135. &lt;p&gt;But most of us knew these were temporary times. High school lasts forever but ten years out it seems only a blink. Most of us made it. And of those who made it, most went to the funerals of those who didn’t. Some of us disappeared completely, but most kept churning out the days. Which is what it takes to live through it. One day at a time. Headed for some unseen promised land. Unconsciously losing the past as we head into the light of tomorrow.&lt;/p&gt;
  137. &lt;blockquote&gt;
  138.  &lt;p&gt;But every night all the men would come around&lt;br /&gt;
  139. And lay their money down&lt;/p&gt;
  140. &lt;/blockquote&gt;
  142. &lt;p&gt;One of my best friends was gay. And every week he’d get phone calls from football players and other athletes, the same people who gave him grief day after day, wanting him to come over and blow them. He’d almost always go. The stories he could tell. The stories I &lt;em&gt;wish&lt;/em&gt; he’d tell. But no. That’s just me being petty. Those stories, told today, would hurt too many people, people who weren’t even alive, completely innocent. My ego isn’t that big. And they’re not my stories.&lt;/p&gt;
  144. &lt;blockquote&gt;
  145.  &lt;p&gt;Picked up a boy just south of Mobile&lt;br /&gt;
  146. Gave him a ride, filled him with a hot meal&lt;br /&gt;
  147. I was sixteen, he was twenty-one&lt;br /&gt;
  148. Rode with us to Memphis&lt;br /&gt;
  149. And Papa woulda shot him if he knew what he’d done&lt;/p&gt;
  150. &lt;/blockquote&gt;
  152. &lt;p&gt;So many nights cuddling under a blanket in the backseat while her family drove us home from an out-of-town game, winter rolling past as the car barreled through the darkness. So many risks we took. Risks that today seem completely out of bounds, without reason or sense. But that’s the essence of youth. There’s no tomorrow, there’s only the heat and sweat and stickiness of now. Skin on skin wrapped in the softness of the blanket, discovering and reveling in the hot lust that dies a little each day once you hit thirty. Wisdom is for the old. Regrets are for tomorrow. Today is for the young and youthful. And we went for it with a gusto that shocked logic. &lt;/p&gt;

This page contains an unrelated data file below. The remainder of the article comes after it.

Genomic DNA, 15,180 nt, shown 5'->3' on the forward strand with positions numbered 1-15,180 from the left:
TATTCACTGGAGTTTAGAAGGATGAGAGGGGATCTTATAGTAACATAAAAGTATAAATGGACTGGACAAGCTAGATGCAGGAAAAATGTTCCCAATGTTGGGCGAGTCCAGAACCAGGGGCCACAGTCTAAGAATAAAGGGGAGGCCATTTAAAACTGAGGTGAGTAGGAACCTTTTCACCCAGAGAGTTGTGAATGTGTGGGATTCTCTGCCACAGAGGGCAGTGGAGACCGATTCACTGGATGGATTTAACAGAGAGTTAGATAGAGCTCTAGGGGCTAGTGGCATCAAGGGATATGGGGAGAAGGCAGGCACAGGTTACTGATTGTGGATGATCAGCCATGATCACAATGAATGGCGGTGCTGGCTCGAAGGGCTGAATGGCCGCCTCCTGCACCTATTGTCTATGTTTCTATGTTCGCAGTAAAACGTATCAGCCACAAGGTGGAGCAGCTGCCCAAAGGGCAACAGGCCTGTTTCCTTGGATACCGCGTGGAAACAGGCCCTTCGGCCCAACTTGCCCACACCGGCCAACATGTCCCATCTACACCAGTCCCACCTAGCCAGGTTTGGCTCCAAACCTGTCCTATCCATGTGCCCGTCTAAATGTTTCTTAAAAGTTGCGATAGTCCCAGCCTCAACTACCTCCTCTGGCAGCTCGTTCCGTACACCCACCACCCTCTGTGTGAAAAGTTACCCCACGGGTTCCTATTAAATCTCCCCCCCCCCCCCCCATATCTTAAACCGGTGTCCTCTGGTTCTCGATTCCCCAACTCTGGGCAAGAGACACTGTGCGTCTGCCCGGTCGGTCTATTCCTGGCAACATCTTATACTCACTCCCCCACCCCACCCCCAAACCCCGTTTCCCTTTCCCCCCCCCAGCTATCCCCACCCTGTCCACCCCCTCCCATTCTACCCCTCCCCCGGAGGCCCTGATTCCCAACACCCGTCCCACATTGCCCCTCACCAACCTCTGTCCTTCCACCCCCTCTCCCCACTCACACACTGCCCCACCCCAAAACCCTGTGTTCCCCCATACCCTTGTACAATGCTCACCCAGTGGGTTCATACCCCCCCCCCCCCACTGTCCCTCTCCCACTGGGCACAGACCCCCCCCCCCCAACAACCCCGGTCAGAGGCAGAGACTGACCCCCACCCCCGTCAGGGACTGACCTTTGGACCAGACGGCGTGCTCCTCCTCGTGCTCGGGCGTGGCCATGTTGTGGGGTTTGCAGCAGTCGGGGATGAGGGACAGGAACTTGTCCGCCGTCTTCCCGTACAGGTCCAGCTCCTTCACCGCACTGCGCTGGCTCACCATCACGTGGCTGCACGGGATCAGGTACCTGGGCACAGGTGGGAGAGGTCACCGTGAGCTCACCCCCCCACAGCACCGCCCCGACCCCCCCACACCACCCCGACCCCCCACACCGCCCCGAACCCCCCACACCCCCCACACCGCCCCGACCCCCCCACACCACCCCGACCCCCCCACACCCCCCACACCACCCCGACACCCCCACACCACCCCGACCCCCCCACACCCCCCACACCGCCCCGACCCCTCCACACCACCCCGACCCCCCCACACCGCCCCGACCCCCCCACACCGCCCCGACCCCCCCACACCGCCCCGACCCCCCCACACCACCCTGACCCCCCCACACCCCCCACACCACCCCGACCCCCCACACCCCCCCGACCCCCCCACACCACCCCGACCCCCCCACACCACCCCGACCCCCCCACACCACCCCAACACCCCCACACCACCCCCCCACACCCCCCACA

154. &lt;p&gt;And yeah, her dad would’ve killed me. But I’d do it all over again.&lt;/p&gt;
  156. &lt;blockquote&gt;
  157.  &lt;p&gt;I never had schoolin’ but he taught me well&lt;br /&gt;
  158. With his smooth southern style&lt;br /&gt;
  159. Three months later I’m a gal in trouble&lt;br /&gt;
  160. And I haven’t seen him for a while&lt;br /&gt;
  161. Uh-huh I haven’t seen him for a while&lt;br /&gt;
  162. Uh-huh&lt;/p&gt;
  163. &lt;/blockquote&gt;
  165. &lt;p&gt;Good judgment comes from wisdom, wisdom comes from experience, experience comes from poor judgment. This is an inescapable rule of life, unless you’re smart enough to learn from another person’s poor judgment. Sometimes poor judgment results in life changing experiences, like a child. I don’t have kids, but all my friends do. It changed every aspect of their life. Their existence before the birth disappeared. They’re different people now. That experience has given them a wisdom I can only glimpse. &lt;/p&gt;
  167. &lt;p&gt;To my knowledge, none of my male friends walked away from a pregnancy. They owned it. They were ridiculed, outcast, shunned during their early years, but they stood steady in the face of responsibility. They stood by whatever their lady decided to do. And I’ve always been proud of them for that.&lt;/p&gt;
  169. &lt;p&gt;I knew early on that I’d be a poor parent. Not from any shortcomings on the part of my parents, but completely my own. A close friend and his girlfriend got pregnant. He dropped out of college, got a job, worked for years. Then she got a job and supported him through college. More kids came. It was an avalanche. Inescapable. His life change totally and completely. He possessed some attribute that I did not. And I refused to expose a child to my inabilities. Call it fear, foresight, selfishness, whatever. I recognized it and I owned it. I knew that was not for me.&lt;/p&gt;